« PreviousContinue »
understand the nature and progress of buds in all plants, except the cryptogamia and water-plants. These I am deeply studying; and I flatter myself it will not be long before I'
shall be able to complete my sketch in this respect.-I shall New practices now endeavour to account for the cause of the succeeding in gardening. of various means lately adopted in gardening, and show the reason that success attends such practices. All that For- Why Forsyth did to old trees, was to take from them the rotten syth's method part, which wholly checked the growth of the albumen, by soaking up the juices, which should have produced it? but the sap once returned to its usual office, forming the new wood, or albumen, gave an increased vigour to the line of life, which, when the rotten part was cut away, had room to shoot afresh, and by a quicker circulation of the sap re newed the vigour of every part of the plant. Scarcely has the year power to run its usual circle, before a tree so reani mated will begin to shoot at the very heart; the little' pith to be found in so old a tree can hardly raise moisture enough for the innumerable buds, which form in every part, on the line of life; beginning at the dilapidated part, and soon communicating to all the rest. It is astonishing what good may be done, by thus now and then paring away a part, that ap pears to be beginning to decay: but then it must be cut with great care, and covered with the plaster ordered by Forsyth, which is excellent; and not left to contract the rot. The The preserva dried stump of a tree, or the remains of a broken limb, tive to the hay in a very few years (by this management) be the source of new shoots, more than equal to those before lost; and though I believe with that philosophic observer Mr. Knight, that there is a term of life and vigour, beyond which a tree cannot pass: yet it is certain, that it is a very ancient time, and that almost all our trees die from careless inattention, and probably at half their proper age.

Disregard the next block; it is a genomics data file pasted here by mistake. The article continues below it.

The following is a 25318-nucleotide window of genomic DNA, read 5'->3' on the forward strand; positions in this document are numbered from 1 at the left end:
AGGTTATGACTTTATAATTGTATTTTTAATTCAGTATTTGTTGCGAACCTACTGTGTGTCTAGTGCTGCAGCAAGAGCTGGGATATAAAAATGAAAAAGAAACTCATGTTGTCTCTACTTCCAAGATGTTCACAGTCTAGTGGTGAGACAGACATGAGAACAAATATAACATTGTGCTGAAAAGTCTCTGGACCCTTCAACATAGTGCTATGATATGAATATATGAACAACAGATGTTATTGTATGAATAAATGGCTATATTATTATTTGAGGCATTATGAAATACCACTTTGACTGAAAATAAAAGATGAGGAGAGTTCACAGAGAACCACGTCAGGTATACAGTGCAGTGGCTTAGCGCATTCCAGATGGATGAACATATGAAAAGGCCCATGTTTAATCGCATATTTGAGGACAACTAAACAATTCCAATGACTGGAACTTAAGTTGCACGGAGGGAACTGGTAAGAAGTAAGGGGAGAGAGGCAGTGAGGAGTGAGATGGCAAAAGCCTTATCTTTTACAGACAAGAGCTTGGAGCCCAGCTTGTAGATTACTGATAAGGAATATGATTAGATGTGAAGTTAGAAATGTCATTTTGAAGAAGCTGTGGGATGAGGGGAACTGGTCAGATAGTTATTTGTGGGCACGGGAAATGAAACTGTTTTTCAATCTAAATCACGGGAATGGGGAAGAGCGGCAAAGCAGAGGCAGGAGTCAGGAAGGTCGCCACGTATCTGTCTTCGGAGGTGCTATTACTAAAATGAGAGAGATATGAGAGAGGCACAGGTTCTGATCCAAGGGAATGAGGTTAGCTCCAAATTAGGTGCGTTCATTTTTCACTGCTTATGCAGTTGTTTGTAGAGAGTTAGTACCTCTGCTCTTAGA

There is a strange idea universally spread among physio- Sap in a tree logists, arising (I must think) from our ignorance of the in- never atagtérior formation of plants, but universally received as a truth; that as wood grows old, it contracts in form, till all the passages of the fluids are stopped, and it remains in a kind of torpid state, till it dies. This idea appears to me to be so contradicted by all I have seen in nature, by my